The VA Priorities: $288K for Moving from DC to Philly

The VA priorities are supposed to be the health and well-being of the veterans. Is that where the resources are going?

This story from The Inquirer is mainly concerned with the fact that Veterans Affairs seems to be dragging their feet on releasing a report on their problems in the Philadelphia area hospitals.

Area congressmen Wednesday urged the Department of Veterans Affairs to issue its long-awaited report on mismanagement and misconduct at the Philadelphia regional office, after results of the probe began to seep out and stir new questions and accusations.

A top VA official visited the office Wednesday and said the agency had already implemented many of the recommendations expected within a week from the department’s Office of Inspector General. But leaks this week of portions of its report, and of material gathered by a congressional committee, have rekindled the focus on the Germantown-based facility.

Oddly, it seems that the only way anyone has been able to learn what is in the report is via leakers. When are they going to actually release the document? We don’t know.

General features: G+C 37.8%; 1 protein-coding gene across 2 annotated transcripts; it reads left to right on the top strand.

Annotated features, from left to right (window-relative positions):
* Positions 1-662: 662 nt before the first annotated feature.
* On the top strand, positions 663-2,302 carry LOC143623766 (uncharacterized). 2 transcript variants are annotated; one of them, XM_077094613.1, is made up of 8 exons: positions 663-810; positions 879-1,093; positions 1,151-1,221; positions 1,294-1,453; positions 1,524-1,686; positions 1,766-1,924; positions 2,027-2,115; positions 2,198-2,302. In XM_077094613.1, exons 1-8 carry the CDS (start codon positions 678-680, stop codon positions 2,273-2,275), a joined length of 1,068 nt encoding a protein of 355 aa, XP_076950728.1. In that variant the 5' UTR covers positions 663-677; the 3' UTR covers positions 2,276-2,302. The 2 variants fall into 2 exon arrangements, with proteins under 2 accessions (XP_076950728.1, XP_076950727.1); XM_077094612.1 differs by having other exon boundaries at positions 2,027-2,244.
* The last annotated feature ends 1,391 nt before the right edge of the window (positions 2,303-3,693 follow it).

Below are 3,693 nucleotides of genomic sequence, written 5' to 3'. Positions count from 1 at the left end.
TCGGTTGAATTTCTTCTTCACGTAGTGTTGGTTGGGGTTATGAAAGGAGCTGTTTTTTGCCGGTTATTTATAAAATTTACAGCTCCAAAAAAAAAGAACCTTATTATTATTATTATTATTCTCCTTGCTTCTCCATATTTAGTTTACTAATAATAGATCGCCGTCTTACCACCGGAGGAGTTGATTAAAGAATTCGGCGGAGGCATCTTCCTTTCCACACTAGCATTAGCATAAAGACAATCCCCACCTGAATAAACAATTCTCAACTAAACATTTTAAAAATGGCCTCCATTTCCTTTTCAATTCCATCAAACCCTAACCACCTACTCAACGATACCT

[See also, “VA Scandal Continues: Sweetheart Auditor Assigned to Investigate Hospitals.”]

But then there is this revelation buried several paragraphs down in the story:

Rep. Jeff Miller (R., Fla.), who chairs the House Veterans Affairs Committee, has also raised questions about the salary and “relocation payments” to the new director of the Philadelphia office, Diana Rubens.

Rubens, who was a senior executive in the D.C. office when she was tapped in June to take over the troubled Philadelphia branch, received more than $288,000 in relocation expenses.

“The government shouldn’t be in the business of doling out hundreds of thousands in cash to extremely well-compensated executives just to move less than three hours down the road,” Miller said.

VA spokesman Steve Westerfeld on Wednesday confirmed the payout and said it was appropriate. “Ms. Rubens is one of [the Veterans Benefits Administration’s] most experienced and highly skilled senior leaders, having led the operations of VBA’s entire field organization for many years,” he said.

Under federal regulations, an agency can pay a variety of costs associated with reassigning an employee, including moving, closing costs, and a per-diem allowance for meals and temporary lodging for the employee’s household.

Cheri Cannon, a Washington lawyer who works on federal employment and ethics cases, said the payments sound reasonable.

“It’s not surprising and not excessive,” she said. “It is to encourage people to relocate to jobs that no one wants or are difficult to fill.”

Washington lawyers are not the people I would trust to tell me what is reasonable. What kind of priority are the Veterans to an organization that burns through money this way? The VA priorities make what happened to the Veterans much easier to understand.